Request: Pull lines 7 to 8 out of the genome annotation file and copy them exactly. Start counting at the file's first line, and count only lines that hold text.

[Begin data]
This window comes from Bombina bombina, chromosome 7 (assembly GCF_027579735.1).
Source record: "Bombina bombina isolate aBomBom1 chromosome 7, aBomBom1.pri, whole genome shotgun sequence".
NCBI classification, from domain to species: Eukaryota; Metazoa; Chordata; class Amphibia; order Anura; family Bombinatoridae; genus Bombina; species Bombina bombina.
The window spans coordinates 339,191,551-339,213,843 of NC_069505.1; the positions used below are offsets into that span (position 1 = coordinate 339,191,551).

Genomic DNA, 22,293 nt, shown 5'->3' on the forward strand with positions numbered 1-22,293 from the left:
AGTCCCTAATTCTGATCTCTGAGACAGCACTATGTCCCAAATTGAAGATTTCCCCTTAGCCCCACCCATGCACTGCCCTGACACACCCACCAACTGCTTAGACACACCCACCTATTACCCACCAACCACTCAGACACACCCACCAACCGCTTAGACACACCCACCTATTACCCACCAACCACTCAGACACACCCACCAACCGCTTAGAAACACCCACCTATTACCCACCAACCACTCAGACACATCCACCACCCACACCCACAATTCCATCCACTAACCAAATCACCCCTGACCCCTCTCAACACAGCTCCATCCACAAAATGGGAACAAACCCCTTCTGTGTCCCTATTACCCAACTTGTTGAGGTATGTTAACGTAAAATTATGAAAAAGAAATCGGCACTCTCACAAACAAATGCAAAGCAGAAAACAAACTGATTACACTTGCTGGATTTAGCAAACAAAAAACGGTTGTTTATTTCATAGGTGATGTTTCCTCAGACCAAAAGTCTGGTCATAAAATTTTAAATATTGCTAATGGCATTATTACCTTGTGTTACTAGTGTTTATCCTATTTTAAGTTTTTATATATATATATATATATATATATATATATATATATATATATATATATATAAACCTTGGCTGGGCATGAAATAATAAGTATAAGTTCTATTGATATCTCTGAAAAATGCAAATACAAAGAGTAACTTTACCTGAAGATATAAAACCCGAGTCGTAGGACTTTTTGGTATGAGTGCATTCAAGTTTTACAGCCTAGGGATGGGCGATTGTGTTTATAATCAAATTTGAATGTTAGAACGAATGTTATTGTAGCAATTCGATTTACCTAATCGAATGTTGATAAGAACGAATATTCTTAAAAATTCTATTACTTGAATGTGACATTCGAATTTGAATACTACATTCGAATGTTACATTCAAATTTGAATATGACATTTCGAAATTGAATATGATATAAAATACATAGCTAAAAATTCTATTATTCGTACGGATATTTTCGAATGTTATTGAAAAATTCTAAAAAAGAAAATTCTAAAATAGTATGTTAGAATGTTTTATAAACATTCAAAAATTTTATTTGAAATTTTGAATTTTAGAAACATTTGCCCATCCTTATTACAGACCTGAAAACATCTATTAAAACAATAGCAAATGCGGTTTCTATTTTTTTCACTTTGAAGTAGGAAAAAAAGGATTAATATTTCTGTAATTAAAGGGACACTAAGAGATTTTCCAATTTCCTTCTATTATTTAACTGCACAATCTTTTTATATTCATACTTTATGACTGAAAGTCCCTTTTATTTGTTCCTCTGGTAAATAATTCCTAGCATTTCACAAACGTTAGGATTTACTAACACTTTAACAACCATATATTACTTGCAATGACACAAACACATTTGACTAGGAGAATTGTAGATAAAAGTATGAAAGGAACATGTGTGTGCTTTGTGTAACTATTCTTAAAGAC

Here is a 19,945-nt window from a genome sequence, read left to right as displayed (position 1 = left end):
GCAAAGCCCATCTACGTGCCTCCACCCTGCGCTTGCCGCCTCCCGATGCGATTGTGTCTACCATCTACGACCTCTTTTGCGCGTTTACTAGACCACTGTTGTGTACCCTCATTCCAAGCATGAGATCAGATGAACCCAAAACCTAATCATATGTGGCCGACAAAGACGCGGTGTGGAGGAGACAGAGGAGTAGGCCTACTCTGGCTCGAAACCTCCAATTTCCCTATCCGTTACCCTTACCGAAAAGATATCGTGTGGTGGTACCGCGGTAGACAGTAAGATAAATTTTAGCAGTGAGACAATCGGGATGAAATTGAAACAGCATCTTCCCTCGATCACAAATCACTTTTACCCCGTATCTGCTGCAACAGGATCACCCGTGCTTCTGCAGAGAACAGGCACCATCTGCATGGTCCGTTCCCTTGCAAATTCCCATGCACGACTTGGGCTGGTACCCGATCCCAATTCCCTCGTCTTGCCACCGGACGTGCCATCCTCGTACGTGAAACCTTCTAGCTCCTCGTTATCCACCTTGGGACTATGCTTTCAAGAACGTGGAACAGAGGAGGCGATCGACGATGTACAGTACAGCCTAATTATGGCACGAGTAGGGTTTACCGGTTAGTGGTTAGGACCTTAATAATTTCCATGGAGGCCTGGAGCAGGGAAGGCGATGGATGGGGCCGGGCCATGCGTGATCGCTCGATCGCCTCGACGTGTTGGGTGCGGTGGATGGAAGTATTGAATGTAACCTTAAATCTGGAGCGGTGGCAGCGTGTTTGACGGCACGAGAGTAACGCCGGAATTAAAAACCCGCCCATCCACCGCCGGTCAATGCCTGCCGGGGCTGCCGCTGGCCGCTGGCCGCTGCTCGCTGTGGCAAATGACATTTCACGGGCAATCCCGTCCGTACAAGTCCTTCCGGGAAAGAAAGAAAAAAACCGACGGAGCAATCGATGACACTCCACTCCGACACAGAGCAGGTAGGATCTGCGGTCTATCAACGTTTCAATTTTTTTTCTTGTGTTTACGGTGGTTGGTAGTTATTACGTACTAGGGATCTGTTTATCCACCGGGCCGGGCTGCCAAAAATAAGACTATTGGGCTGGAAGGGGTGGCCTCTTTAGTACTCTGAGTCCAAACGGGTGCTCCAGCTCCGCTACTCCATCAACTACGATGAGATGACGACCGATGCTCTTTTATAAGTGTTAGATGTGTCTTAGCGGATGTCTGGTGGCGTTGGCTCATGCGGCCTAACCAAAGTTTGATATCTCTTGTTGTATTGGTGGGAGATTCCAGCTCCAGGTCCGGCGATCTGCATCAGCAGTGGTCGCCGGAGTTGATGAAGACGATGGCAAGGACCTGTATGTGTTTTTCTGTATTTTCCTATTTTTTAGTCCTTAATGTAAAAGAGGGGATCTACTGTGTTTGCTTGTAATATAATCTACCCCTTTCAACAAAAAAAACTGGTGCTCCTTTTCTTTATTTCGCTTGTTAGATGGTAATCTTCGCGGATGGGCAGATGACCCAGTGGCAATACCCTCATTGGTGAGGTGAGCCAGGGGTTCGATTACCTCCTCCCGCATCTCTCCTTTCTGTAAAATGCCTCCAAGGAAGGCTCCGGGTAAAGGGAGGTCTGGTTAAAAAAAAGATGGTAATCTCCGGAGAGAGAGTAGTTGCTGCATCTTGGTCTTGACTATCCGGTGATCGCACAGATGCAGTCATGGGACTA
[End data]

Here is a 19,945-nt window from a genome sequence, read left to right as displayed (position 1 = left end):
GCAAAGCCCATCTACGTGCCTCCACCCTGCGCTTGCCGCCTCCCGATGCGATTGTGTCTACCATCTACGACCTCTTTTGCGCGTTTACTAGACCACTGTTGTGTACCCTCATTCCAAGCATGAGATCAGATGAACCCAAAACCTAATCATATGTGGCCGACAAAGACGCGGTGTGGAGGAGACAGAGGAGTAGGCCTACTCTGGCTCGAAACCTCCAATTTCCCTATCCGTTACCCTTACCGAAAAGATATCGTGTGGTGGTACCGCGGTAGACAGTAAGATAAATTTTAGCAGTGAGACAATCGGGATGAAATTGAAACAGCATCTTCCCTCGATCACAAATCACTTTTACCCCGTATCTGCTGCAACAGGATCACCCGTGCTTCTGCAGAGAACAGGCACCATCTGCATGGTCCGTTCCCTTGCAAATTCCCATGCACGACTTGGGCTGGTACCCGATCCCAATTCCCTCGTCTTGCCACCGGACGTGCCATCCTCGTACGTGAAACCTTCTAGCTCCTCGTTATCCACCTTGGGACTATGCTTTCAAGAACGTGGAACAGAGGAGGCGATCGACGATGTACAGTACAGCCTAATTATGGCACGAGTAGGGTTTACCGGTTAGTGGTTAGGACCTTAATAATTTCCATGGAGGCCTGGAGCAGGGAAGGCGATGGATGGGGCCGGGCCATGCGTGATCGCTCGATCGCCTCGACGTGTTGGGTGCGGTGGATGGAAGTATTGAATGTAACCTTAAATCTGGAGCGGTGGCAGCGTGTTTGACGGCACGAGAGTAACGCCGGAATTAAAAACCCGCCCATCCACCGCCGGTCAATGCCTGCCGGGGCTGCCGCTGGCCGCTGGCCGCTGCTCGCTGTGGCAAATGACATTTCACGGGCAATCCCGTCCGTACAAGTCCTTCCGGGAAAGAAAGAAAAAAACCGACGGAGCAATCGATGACACTCCACTCCGACACAGAGCAGGTAGGATCTGCGGTCTATCAACGTTTCAATTTTTTTTCTTGTGTTTACGGTGGTTGGTAGTTATTACGTACTAGGGATCTGTTTATCCACCGGGCCGGGCTGCCAAAAATAAGACTATTGGGCTGGAAGGGGTGGCCTCTTTAGTACTCTGAGTCCAAACGGGTGCTCCAGCTCCGCTACTCCATCAACTACGATGAGATGACGACCGATGCTCTTTTATAAGTGTTAGATGTGTCTTAGCGGATGTCTGGTGGCGTTGGCTCATGCGGCCTAACCAAAGTTTGATATCTCTTGTTGTATTGGTGGGAGATTCCAGCTCCAGGTCCGGCGATCTGCATCAGCAGTGGTCGCCGGAGTTGATGAAGACGATGGCAAGGACCTGTATGTGTTTTTCTGTATTTTCCTATTTTTTAGTCCTTAATGTAAAAGAGGGGATCTACTGTGTTTGCTTGTAATATAATCTACCCCTTTCAACAAAAAAAACTGGTGCTCCTTTTCTTTATTTCGCTTGTTAGATGGTAATCTTCGCGGATGGGCAGATGACCCAGTGGCAATACCCTCATTGGTGAGGTGAGCCAGGGGTTCGATTACCTCCTCCCGCATCTCTCCTTTCTGTAAAATGCCTCCAAGGAAGGCTCCGGGTAAAGGGAGGTCTGGTTAAAAAAAAGATGGTAATCTCCGGAGAGAGAGTAGTTGCTGCATCTTGGTCTTGACTATCCGGTGATCGCACAGATGCAGTCATGGGACTA